Jawbox at Metro

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Those patiently waiting for over 20 years for Jawbox were rewarded as the late 90s post-hardcore rockers got back at in 2019. A quick internet search reminds us that their last proper tour was way back in 1997. Fans at Chicago’s storied Metro were doubly rewarded as a 2nd show was added for Sunday evening and also served as the final date on the tour. The love fest was evident as fans poured their energy and enthusiasm into the room. Bassist Kim Coletta returned the love by indicating that they like to think of Chicago as their home away from home, their second home.

I was a bit fired up to see some body surfing, maybe some moshing, or at least some stomping and pushing. However, a rain check had to be issued on all that, as I had to stop and remember that the band was throwing down way back in the mid 90s, as were their fans. No matter, I’m pretty sure and I could tell that many, if not all, of the fans in the room would have happily gotten rowdy back then. It didn’t really matter though. Seeing plenty of fist pumping and yelling out lyrics was almost as awesome.

Jawbox went deep and wide into their catalog, with guitarist-vocalists J (James) Robbins and Bill Barbot dueling continuously on the words and drummer Zach Barocas bashing away and makin’ funny faces. Robbins took a few opportunities to address the crowd before several of the songs in the set. 1994s Motorist was explained as about being stuck some place, some place scary and getting out of it. 1996s Livid was explained as about not being able to tell someone that you love them. As far as overall energy in the room, 1996s Chinese Fork Tie was a surely a high point, with the sound, the band, the crowd and overall energy really creating a resonation. And with Savory…yah, well some people understandably lost their shit during this one.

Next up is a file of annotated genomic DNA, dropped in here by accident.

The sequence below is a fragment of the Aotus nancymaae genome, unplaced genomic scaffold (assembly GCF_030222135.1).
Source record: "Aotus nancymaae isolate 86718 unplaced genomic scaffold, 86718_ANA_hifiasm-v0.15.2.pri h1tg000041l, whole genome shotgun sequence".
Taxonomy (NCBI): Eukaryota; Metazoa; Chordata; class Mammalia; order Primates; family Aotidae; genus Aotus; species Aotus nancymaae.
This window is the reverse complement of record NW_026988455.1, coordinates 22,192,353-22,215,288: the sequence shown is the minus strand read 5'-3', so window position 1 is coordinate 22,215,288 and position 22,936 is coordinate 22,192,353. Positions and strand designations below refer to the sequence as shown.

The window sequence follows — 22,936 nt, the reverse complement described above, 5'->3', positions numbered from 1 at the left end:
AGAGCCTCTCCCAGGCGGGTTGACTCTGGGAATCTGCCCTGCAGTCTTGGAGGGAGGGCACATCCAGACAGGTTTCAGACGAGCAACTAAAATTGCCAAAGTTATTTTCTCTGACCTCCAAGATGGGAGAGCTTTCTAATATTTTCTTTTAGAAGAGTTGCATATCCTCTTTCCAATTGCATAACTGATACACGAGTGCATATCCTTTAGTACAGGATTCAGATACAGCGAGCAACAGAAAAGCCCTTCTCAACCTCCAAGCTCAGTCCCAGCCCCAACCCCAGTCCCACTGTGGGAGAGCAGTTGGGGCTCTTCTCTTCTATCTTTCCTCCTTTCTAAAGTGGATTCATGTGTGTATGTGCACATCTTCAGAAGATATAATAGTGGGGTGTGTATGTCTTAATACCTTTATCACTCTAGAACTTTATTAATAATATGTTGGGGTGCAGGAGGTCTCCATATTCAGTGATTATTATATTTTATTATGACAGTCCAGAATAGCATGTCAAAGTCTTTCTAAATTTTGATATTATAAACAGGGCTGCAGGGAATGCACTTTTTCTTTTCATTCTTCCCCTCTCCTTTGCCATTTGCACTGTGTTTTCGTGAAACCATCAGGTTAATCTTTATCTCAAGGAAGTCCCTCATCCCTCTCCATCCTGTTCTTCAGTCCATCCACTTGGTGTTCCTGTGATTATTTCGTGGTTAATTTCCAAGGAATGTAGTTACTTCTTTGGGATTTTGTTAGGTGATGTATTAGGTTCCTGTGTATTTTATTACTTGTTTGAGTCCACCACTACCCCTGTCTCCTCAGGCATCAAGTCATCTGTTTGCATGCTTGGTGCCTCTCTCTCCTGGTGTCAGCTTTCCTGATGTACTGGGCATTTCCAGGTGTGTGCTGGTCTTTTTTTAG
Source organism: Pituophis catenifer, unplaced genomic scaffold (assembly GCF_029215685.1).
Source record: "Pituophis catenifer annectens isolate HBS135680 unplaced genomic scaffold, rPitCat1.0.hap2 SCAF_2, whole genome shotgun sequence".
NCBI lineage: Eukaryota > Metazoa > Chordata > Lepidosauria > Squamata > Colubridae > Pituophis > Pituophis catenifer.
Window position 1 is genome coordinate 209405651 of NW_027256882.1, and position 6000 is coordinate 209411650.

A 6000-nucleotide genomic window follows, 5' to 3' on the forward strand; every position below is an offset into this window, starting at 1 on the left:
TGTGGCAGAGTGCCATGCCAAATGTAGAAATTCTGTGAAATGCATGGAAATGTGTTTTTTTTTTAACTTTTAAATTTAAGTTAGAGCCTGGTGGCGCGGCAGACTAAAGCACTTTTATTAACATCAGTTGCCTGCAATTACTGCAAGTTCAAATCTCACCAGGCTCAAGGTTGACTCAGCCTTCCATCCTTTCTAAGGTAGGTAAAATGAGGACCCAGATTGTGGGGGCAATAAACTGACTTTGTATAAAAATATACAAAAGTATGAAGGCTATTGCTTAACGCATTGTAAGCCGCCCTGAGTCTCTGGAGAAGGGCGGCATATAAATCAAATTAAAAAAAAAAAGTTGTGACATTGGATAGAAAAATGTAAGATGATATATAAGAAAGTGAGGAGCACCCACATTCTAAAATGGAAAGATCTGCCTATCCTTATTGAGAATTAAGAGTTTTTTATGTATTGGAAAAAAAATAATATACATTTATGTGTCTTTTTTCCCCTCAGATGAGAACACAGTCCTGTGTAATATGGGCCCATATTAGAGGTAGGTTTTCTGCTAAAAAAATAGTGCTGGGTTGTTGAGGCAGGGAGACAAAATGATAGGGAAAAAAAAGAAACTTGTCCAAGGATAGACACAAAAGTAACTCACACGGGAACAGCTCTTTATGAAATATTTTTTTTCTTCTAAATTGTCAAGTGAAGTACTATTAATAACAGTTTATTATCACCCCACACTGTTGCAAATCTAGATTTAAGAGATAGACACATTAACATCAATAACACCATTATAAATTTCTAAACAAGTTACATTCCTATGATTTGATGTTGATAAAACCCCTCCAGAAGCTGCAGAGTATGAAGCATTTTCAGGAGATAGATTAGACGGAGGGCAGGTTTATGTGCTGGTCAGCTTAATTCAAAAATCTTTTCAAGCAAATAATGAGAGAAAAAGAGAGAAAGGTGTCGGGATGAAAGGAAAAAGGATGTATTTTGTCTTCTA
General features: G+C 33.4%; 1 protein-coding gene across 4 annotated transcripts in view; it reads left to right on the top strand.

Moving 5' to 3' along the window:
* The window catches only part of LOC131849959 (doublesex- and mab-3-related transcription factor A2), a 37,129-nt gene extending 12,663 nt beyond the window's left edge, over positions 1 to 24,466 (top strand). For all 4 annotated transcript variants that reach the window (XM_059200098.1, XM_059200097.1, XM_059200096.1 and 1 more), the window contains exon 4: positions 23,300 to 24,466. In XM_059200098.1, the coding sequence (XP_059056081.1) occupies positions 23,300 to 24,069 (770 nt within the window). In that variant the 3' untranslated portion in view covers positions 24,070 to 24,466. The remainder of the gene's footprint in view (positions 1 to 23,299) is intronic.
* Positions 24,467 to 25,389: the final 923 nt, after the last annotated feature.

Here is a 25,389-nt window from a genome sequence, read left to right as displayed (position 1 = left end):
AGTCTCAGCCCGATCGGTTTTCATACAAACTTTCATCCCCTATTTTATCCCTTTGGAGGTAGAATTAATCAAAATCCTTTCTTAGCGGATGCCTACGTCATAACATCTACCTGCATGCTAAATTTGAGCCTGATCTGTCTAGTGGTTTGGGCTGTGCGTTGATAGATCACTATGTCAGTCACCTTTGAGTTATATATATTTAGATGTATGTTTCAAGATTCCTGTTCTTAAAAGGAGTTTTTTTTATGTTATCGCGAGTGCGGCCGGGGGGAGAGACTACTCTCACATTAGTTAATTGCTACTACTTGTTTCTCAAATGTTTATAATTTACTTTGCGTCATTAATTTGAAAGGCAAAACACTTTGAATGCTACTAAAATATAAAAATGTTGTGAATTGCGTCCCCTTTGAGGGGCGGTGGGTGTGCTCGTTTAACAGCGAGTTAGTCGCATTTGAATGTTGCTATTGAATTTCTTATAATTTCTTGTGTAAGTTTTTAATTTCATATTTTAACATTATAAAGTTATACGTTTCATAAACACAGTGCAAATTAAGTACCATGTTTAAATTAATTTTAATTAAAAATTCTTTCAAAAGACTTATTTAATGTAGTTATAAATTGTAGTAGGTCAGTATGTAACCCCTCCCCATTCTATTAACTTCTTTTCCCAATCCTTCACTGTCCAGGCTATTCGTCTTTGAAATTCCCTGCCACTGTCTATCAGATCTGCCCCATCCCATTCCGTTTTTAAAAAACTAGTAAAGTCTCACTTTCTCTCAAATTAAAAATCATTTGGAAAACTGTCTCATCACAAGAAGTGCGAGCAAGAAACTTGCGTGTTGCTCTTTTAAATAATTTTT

Perhaps the best part of the evening, besides the music, was when guitarist Bill Barbot carved out a whole bunch of space to remind audience members to not forget to use their voices to stand up for things like the environment, our leadership, our world. And, returning to the stage for an encore, he also took time to express his thanks for still giving a shit. Noting the extent of time that has passed, he seemed genuinely surprised, but very thankful, that people still care. Many of us in the room were a hell of a lot younger then, pointing out that some who returned for this fine evening, even had their youngsters in tow. It was great to see it carry over to the next generation.

Perhaps the band reuniting and touring is an indication of forthcoming new music. In the meanwhile, here a bit of a sample to bring you back to them Jawbox days:

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